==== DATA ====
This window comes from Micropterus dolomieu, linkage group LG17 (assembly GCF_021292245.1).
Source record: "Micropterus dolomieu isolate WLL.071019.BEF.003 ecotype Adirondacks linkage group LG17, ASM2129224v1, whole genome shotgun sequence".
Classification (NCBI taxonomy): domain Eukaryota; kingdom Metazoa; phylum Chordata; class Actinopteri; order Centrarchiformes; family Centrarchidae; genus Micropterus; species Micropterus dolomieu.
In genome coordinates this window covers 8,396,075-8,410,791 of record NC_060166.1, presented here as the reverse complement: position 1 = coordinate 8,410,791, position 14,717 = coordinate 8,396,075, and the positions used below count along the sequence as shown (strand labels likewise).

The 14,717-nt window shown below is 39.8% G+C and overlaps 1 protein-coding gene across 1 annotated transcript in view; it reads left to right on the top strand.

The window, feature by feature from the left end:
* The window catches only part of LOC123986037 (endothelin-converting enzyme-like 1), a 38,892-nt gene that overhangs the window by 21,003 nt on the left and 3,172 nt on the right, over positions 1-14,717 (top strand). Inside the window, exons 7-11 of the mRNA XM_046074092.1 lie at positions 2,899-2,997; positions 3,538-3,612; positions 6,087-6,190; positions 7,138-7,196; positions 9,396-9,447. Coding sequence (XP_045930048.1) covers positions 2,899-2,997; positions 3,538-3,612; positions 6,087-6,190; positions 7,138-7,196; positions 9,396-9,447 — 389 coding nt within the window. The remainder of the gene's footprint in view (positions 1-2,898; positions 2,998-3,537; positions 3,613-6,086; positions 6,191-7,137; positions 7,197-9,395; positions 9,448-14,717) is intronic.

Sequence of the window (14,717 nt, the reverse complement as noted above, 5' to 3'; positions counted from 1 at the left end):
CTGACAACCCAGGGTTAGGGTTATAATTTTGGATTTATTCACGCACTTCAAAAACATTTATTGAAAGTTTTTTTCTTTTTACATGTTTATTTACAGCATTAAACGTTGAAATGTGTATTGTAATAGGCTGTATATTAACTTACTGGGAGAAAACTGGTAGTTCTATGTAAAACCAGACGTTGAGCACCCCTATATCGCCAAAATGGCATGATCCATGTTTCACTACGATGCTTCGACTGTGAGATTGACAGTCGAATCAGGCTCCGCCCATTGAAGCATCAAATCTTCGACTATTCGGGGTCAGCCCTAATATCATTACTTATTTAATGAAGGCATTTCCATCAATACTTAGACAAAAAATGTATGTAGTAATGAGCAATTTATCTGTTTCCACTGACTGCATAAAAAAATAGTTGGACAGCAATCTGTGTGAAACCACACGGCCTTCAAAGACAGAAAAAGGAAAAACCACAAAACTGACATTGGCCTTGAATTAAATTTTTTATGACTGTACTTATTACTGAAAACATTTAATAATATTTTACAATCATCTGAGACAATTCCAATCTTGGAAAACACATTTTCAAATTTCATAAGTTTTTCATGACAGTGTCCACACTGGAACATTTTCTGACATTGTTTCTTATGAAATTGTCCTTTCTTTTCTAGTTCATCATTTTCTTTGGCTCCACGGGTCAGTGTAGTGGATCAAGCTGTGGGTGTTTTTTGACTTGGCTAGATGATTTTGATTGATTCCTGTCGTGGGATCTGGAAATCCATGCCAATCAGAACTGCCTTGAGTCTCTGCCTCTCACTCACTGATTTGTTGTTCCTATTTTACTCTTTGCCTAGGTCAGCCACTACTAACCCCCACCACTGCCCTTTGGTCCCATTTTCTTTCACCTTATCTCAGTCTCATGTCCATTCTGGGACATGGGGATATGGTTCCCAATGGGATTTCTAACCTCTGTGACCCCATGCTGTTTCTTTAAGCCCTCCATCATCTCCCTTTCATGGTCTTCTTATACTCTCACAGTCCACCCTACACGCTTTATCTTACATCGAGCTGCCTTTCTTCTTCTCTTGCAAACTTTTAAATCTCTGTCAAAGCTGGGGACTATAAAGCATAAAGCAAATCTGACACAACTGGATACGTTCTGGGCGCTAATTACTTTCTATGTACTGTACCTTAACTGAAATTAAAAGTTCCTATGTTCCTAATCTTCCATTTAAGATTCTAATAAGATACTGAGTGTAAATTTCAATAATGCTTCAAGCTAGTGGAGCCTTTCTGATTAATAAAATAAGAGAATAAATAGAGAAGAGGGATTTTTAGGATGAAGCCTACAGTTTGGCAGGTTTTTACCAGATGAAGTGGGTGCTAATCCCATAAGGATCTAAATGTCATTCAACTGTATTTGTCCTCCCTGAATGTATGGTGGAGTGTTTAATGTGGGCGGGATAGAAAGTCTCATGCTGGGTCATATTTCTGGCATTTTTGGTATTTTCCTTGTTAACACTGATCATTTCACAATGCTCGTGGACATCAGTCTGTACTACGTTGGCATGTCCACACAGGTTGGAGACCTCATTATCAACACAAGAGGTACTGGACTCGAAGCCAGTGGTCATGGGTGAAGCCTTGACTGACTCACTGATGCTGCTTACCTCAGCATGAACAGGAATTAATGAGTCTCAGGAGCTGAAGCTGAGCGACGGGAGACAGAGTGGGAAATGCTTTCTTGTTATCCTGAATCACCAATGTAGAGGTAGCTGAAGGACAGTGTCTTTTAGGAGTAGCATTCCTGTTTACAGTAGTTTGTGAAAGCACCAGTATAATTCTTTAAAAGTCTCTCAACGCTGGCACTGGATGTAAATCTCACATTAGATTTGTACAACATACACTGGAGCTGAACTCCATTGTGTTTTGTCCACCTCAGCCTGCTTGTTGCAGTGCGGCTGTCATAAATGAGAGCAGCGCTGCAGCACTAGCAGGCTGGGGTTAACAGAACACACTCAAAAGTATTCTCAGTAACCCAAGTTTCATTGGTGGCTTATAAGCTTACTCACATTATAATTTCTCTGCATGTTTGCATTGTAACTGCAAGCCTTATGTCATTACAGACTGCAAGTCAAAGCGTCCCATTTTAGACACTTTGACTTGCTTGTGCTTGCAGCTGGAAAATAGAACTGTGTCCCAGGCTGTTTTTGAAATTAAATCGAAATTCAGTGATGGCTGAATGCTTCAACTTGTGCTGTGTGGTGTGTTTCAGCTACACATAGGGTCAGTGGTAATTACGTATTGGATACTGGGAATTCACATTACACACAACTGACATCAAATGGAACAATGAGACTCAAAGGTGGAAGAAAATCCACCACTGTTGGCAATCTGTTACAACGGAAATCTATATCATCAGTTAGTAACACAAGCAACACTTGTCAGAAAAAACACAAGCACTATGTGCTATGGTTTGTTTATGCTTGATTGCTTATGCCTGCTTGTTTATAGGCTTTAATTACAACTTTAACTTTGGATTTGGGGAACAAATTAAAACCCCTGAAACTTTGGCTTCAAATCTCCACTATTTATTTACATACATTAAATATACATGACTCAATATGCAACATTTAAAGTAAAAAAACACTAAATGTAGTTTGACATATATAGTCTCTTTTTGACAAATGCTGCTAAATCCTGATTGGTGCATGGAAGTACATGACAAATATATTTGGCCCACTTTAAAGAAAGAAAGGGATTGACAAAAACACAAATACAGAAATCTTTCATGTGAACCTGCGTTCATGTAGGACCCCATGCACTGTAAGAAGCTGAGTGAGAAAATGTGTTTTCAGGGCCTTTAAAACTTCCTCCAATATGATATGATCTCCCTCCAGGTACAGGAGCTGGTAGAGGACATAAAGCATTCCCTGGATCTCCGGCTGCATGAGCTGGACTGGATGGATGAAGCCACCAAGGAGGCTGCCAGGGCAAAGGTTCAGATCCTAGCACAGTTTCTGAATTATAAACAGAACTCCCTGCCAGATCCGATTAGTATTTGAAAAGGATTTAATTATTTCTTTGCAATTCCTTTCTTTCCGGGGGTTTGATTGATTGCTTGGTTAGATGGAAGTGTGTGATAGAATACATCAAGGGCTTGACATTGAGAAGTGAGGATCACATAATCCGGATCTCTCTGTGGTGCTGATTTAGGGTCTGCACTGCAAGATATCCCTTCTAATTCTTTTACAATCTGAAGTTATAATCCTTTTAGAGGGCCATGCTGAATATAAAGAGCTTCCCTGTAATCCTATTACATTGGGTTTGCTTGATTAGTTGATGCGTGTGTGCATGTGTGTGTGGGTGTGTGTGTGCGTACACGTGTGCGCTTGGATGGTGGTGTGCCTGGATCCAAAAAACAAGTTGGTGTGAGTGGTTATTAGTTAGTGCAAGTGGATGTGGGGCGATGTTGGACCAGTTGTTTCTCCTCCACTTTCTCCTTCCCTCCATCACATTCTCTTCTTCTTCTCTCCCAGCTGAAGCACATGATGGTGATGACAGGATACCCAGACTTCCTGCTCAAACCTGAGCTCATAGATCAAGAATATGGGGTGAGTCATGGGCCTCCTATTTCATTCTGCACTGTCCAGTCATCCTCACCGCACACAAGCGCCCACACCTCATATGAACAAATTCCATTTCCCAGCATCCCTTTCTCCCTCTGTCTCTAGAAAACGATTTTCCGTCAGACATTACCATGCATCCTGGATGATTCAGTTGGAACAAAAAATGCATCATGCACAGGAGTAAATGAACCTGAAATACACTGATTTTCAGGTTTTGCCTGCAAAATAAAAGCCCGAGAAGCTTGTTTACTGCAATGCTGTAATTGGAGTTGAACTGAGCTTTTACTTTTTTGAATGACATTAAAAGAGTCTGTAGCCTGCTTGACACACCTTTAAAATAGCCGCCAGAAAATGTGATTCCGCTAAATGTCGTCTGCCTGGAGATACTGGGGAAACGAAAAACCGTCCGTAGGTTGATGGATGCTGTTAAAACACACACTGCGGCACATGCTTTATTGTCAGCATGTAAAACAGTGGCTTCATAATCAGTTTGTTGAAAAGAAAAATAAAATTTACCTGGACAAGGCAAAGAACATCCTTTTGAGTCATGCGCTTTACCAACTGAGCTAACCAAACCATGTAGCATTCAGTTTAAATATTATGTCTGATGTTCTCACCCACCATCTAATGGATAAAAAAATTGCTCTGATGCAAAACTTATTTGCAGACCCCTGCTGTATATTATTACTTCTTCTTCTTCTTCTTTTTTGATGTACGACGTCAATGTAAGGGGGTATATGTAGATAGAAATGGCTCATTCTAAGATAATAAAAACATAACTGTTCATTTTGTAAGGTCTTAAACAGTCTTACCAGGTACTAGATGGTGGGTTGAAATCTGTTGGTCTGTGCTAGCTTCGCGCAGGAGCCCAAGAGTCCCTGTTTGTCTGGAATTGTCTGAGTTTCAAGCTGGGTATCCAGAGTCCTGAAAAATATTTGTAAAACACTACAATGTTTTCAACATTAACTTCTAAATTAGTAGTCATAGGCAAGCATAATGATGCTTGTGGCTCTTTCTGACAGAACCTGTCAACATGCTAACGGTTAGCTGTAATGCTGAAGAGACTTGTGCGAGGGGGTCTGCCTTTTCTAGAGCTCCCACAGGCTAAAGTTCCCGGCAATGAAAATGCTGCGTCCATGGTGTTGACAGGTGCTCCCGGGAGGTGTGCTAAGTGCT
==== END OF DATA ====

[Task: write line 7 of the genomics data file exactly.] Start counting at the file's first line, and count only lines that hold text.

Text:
* The window catches only part of LOC123986037 (endothelin-converting enzyme-like 1), a 38,892-nt gene that overhangs the window by 21,003 nt on the left and 3,172 nt on the right, over positions 1-14,717 (top strand). Inside the window, exons 7-11 of the mRNA XM_046074092.1 lie at positions 2,899-2,997; positions 3,538-3,612; positions 6,087-6,190; positions 7,138-7,196; positions 9,396-9,447. Coding sequence (XP_045930048.1) covers positions 2,899-2,997; positions 3,538-3,612; positions 6,087-6,190; positions 7,138-7,196; positions 9,396-9,447 — 389 coding nt within the window. The remainder of the gene's footprint in view (positions 1-2,898; positions 2,998-3,537; positions 3,613-6,086; positions 6,191-7,137; positions 7,197-9,395; positions 9,448-14,717) is intronic.